Growing Your Own Food: No Backyard? No Problem!
As COVID-19 and stay-at-home orders spread across our nation and state, many of us have been looking for activities that allow us to participate in social distancing while also being aware of our essential necessities such as exercise and grocery shopping. This week, members and volunteers can shop our online Spring Plant Sale for plants that check all those boxes! The sale offers a wide selection of fruits, berries, vegetables and culinary herbs that can easily be grown at home. However, if you find your living space is a little on the smaller end and don’t have access to yard space, you can still grow some of your own food. We reached out to our horticulture team to offer a few tips and tricks on growing fruits and vegetables in smaller, unconventional spaces.
- It might be hard to believe, but you can grow your own citrus tree inside! Just be sure to use a location that receives a lot of sun. Aside from citrus, strawberries can also grow inside from a hanging basket or container. They need a cold spot to go to in the winter when they are dormant to allow proper fruits and flowers.
- Salad greens such as lettuce, spinach and herbs, such as basil, parsley and cilantro can also be grown in a sunny window—no balcony or patio necessary!
- A lot of plants can easily adapt to balcony living if they receive enough sunlight and are in an adequately sized container. For example, hardy figs, blackberries and raspberries can all be grown on a balcony in a container 5 gallons or larger. Keep in mind these plants may need some extra care during the winter. Try to mulch the base of the plant generously to avoid roots freezing when the temperatures drop.
- Be sure to consider size when planting fruiting vegetables. Determinant tomatoes and peppers are great for balconies because of their smaller size.
- When planting herbs take into consideration the type of container you’re placing on your balcony. Containers such as plastic are great for the summer but tend to restrict air movement in the soil. Wood and clay containers allow more air movement but may need to be watered more frequently.
- Perennial herbs, such as mint, sage, thyme, savory and chives can all grow in a pot on a balcony. Pots 5 gallons or larger will provide ample root space and protect the plant during the winter.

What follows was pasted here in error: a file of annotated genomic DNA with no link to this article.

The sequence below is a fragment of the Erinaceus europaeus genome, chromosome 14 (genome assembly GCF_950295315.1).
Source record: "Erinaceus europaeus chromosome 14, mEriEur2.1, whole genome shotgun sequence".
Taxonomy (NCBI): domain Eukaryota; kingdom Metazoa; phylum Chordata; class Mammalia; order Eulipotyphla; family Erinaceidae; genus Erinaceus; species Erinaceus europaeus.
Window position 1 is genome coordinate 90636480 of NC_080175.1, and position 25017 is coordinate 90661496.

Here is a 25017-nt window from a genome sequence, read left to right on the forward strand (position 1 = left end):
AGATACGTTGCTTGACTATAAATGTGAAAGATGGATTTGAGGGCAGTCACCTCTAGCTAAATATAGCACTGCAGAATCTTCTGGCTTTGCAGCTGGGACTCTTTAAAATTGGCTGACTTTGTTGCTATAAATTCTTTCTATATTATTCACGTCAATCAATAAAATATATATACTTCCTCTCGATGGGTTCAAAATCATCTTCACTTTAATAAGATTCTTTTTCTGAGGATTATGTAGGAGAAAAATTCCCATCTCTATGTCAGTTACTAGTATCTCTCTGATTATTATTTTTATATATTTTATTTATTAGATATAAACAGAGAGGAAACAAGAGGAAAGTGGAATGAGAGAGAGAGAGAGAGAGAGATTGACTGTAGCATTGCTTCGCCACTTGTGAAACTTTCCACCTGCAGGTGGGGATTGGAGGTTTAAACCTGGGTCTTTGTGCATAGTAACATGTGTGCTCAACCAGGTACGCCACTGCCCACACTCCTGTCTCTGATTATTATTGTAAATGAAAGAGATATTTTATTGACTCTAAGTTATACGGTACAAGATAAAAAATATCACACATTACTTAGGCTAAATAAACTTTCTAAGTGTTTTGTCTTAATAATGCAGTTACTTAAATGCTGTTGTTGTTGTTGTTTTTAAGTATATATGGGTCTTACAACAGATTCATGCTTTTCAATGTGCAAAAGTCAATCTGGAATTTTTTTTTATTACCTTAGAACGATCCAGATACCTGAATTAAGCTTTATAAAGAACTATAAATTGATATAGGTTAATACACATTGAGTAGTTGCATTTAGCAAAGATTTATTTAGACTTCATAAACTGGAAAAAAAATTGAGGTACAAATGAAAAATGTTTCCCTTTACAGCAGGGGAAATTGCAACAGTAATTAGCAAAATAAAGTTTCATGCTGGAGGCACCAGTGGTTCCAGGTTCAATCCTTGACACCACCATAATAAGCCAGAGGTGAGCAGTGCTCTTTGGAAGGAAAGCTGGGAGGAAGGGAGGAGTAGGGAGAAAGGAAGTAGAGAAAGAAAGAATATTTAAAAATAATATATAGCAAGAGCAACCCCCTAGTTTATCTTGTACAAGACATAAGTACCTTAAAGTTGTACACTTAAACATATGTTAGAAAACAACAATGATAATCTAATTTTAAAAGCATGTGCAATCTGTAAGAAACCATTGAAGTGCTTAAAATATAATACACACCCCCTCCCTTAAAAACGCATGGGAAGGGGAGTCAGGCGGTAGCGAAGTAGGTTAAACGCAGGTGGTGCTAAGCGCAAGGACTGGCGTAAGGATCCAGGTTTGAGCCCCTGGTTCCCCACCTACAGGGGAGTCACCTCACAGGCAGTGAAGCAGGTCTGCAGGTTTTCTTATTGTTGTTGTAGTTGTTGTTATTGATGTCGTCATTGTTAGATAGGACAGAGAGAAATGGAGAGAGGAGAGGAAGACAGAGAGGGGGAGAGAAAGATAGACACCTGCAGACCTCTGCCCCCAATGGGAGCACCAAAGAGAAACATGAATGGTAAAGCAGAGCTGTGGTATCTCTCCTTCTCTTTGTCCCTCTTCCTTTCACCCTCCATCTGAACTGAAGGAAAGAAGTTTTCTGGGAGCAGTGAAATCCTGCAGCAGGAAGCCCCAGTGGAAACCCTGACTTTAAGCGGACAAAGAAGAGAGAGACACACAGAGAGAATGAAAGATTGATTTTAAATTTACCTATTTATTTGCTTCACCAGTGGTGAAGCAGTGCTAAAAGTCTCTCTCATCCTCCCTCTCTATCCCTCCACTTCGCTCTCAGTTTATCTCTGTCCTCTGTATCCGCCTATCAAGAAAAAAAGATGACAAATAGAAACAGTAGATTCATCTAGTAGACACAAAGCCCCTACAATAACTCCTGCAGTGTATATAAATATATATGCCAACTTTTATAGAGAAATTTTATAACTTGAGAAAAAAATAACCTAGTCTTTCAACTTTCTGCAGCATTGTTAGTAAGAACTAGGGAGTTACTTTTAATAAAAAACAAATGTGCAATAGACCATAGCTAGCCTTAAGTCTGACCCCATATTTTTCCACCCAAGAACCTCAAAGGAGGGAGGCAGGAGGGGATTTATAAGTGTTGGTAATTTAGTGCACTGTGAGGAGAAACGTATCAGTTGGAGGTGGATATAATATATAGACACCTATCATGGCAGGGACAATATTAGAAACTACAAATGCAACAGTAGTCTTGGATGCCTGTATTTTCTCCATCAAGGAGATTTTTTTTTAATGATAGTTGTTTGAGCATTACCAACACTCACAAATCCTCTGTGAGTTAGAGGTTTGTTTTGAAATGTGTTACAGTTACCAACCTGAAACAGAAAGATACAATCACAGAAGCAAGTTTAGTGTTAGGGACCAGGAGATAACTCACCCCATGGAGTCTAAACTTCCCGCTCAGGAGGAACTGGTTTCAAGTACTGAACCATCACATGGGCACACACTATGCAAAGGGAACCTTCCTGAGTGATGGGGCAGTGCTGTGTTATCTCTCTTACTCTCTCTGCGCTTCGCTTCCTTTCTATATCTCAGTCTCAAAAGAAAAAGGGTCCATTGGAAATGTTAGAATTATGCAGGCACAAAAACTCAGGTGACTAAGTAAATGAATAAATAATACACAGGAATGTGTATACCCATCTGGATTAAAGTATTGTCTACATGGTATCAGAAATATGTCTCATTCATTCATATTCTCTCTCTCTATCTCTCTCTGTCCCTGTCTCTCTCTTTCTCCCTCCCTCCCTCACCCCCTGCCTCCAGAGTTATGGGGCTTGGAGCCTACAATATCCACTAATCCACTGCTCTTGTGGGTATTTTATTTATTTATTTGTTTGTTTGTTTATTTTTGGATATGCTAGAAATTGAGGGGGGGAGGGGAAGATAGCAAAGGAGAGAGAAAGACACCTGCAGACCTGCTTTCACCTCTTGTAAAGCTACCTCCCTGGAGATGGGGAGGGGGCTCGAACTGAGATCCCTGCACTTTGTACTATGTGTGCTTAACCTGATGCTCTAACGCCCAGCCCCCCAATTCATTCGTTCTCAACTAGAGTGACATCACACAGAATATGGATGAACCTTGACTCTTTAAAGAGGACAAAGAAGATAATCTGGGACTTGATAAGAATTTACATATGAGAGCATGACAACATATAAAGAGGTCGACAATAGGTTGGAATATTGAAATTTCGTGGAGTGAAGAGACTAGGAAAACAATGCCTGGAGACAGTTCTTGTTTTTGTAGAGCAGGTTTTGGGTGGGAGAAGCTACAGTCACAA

- A key component to any successful garden will be sunlight. Be sure to take note of the amount of sun a plant will need. Full sun plants will need a minimum of 8 hours of direct sunlight.
- When planting in a container, the general rule is to water when the top inch or two of the soil is dry, but the soil below is still damp. The container should never be completely dry.
- Be sure to use a well-draining soil for your plant! Soils with organic compost added will provide nutrients and be beneficial for plants as it will help them grow faster.
Starting from Seed
- Many fruits and veggies and herbs can be started from seed. Watermelon, cantaloupes, corn, beans, squash can all be planted after our last frost around May 20.
Keep Space in Mind
Wherever you’re planting, try to keep space in mind whether you’re indoors or outdoors. Plants such as strawberries, eggplants and peppers do well in smaller container while lettuce, arugula and spinach may need a larger, shallower container. When in doubt, look for creative ways to optimize your space either with hanging baskets or trellis.
Want to Grow More? Join a Community Garden!
Community gardens are a great way for small-space dwellers to grow fruits and vegetables that require more traditional growing environments. With many of them offering shared tools and hoses for free or at low cost, community gardens provide an excellent support system for novice vegetables gardeners. Plus, other members can help care for your plants when you are unable to do so. For more information about Urban Gardening and community gardens in the Denver area, check out Denver Urban Gardens.
Spring Plant Sale member and volunteer online shopping is open through May 1 at 4 p.m. or as long as supplies last. Here is more information about Spring Plant Sale.
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